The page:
One has to ask the following question. Why does the crowd always panic when the market starts to pull back? Why don’t they panic when the market is trading at lofty levels, and euphoric is running high? The answer has to do with something called the secret desire to lose syndrome. You can discover more on this by heading over to our mass psychology section
While many will look at the chart below and prepare for the worst, we feel that they should be looking at the chart and preparing for the best. One thing stands out very clearly, every time VIX has spiked upwards, the markets have almost always bottomed shortly after that. Extreme spikes have almost always correlated to selling climaxes in the market. What is a selling climax? A selling climax is when the masses panic and dump the baby out with the bathwater. In other words, they panic and sell everything as they think that the markets can and will only head lower; this is precisely when the markets reverse. This is the perfect action at precisely the wrong time.
The above chart indicates that over the long run the VIX tends to trend in the 12-18 ranges. While it is hard to think straight when panic is in the air, this is precisely when you should force yourself not to react and give into panic. When fear governs a person’s actions, the outcome is nearly always unpleasant. When market volatility run high as is the case right now, it is best to tighten one’s stop. Yes, it’s not the best feeling to be stopped out, but it is far easier to recoup from small losses than from major ones. Another way to look at it is that if you are stopped out and you liked the stock, you have a good chance at getting in again at even better price.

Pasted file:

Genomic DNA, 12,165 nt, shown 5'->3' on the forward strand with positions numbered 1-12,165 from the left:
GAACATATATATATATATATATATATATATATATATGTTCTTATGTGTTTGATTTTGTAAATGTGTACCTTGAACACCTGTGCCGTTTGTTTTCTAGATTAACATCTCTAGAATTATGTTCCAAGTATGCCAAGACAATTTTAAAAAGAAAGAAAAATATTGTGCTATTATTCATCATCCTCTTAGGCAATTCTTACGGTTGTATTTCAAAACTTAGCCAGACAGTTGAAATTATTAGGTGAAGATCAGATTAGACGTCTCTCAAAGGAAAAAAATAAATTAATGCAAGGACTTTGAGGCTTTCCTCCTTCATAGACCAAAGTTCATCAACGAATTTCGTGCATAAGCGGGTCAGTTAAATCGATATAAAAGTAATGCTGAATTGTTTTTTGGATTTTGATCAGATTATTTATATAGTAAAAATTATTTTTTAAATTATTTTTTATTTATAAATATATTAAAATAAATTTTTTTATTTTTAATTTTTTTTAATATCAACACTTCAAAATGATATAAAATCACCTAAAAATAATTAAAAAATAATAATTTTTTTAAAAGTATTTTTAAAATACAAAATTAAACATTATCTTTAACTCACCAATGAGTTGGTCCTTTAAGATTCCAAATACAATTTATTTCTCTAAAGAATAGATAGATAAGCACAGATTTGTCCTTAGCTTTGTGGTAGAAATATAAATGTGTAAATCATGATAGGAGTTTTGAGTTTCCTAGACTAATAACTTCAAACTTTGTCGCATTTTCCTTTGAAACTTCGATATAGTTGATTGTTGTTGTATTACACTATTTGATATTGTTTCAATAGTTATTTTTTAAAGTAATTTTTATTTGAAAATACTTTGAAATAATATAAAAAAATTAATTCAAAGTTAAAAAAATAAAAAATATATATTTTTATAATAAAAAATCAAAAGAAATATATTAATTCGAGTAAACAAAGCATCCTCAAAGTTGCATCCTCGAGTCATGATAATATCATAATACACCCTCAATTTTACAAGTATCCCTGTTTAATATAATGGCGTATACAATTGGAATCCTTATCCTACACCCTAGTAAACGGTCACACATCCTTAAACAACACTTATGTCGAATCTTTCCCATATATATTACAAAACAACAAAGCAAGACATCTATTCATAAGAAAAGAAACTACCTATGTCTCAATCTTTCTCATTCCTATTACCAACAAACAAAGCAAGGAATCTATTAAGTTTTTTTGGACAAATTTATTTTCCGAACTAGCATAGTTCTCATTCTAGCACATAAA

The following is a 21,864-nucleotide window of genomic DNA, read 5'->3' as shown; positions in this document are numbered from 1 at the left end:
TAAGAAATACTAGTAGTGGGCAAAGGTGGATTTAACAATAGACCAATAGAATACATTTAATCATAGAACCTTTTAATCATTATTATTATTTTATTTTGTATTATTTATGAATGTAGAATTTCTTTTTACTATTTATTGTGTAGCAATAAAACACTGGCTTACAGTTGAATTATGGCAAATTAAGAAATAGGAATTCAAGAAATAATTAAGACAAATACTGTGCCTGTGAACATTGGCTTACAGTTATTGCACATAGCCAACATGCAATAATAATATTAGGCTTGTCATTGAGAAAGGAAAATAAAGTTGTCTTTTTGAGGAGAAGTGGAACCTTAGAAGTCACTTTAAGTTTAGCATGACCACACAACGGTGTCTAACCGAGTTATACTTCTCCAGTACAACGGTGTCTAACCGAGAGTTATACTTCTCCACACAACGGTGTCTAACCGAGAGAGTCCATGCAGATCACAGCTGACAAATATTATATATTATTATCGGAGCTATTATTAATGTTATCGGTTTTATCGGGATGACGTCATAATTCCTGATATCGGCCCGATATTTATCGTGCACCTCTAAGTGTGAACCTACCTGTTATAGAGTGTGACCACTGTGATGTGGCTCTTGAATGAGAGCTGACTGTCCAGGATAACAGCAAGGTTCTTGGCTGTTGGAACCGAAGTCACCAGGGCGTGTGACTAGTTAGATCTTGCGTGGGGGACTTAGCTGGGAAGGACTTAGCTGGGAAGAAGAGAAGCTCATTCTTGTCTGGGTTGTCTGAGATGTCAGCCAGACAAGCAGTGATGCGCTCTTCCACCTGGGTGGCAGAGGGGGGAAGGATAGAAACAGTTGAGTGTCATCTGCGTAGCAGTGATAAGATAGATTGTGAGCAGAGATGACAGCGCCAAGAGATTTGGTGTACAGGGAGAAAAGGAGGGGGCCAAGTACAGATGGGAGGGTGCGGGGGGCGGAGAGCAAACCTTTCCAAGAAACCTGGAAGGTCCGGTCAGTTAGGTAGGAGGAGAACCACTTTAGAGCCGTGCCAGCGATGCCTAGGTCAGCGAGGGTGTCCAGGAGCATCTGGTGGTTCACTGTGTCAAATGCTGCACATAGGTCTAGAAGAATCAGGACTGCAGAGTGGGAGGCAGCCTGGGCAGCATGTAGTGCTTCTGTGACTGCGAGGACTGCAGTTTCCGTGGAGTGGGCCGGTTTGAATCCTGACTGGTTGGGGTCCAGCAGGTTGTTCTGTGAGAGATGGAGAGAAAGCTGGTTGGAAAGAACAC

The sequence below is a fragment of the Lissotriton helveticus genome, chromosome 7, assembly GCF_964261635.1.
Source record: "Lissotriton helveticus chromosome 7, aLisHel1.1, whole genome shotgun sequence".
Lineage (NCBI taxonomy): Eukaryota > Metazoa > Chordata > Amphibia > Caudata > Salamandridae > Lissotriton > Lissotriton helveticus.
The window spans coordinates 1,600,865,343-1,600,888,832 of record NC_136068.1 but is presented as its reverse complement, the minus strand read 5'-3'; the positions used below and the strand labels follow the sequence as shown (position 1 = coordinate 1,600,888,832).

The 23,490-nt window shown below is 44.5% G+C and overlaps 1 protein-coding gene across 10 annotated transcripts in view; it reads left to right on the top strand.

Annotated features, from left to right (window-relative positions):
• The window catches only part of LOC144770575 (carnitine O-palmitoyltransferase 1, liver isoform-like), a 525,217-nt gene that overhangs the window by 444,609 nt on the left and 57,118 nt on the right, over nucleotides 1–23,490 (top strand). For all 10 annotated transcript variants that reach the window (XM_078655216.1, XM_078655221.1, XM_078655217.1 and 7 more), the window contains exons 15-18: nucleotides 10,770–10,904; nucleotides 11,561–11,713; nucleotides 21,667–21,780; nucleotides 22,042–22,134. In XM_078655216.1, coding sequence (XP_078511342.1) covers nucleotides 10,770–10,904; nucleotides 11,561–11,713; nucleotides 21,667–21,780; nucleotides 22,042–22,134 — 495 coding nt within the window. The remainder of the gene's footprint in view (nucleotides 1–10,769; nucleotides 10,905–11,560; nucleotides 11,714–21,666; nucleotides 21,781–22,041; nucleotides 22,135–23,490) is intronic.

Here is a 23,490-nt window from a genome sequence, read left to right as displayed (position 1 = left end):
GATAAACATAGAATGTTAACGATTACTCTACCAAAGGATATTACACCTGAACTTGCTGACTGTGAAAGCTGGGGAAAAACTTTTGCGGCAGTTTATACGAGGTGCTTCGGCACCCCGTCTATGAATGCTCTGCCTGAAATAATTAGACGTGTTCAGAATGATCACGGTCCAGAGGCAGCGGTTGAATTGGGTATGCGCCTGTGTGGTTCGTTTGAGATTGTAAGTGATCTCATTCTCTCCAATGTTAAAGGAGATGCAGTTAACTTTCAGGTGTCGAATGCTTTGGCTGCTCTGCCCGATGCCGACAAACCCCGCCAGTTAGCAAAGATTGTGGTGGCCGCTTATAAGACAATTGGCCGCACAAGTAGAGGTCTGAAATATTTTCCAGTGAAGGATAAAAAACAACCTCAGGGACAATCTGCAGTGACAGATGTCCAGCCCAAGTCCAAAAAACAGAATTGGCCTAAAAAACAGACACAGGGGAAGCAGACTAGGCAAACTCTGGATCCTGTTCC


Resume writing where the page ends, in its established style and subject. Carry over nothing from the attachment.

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Long Term Stock Market Bears Always Lose (July 27)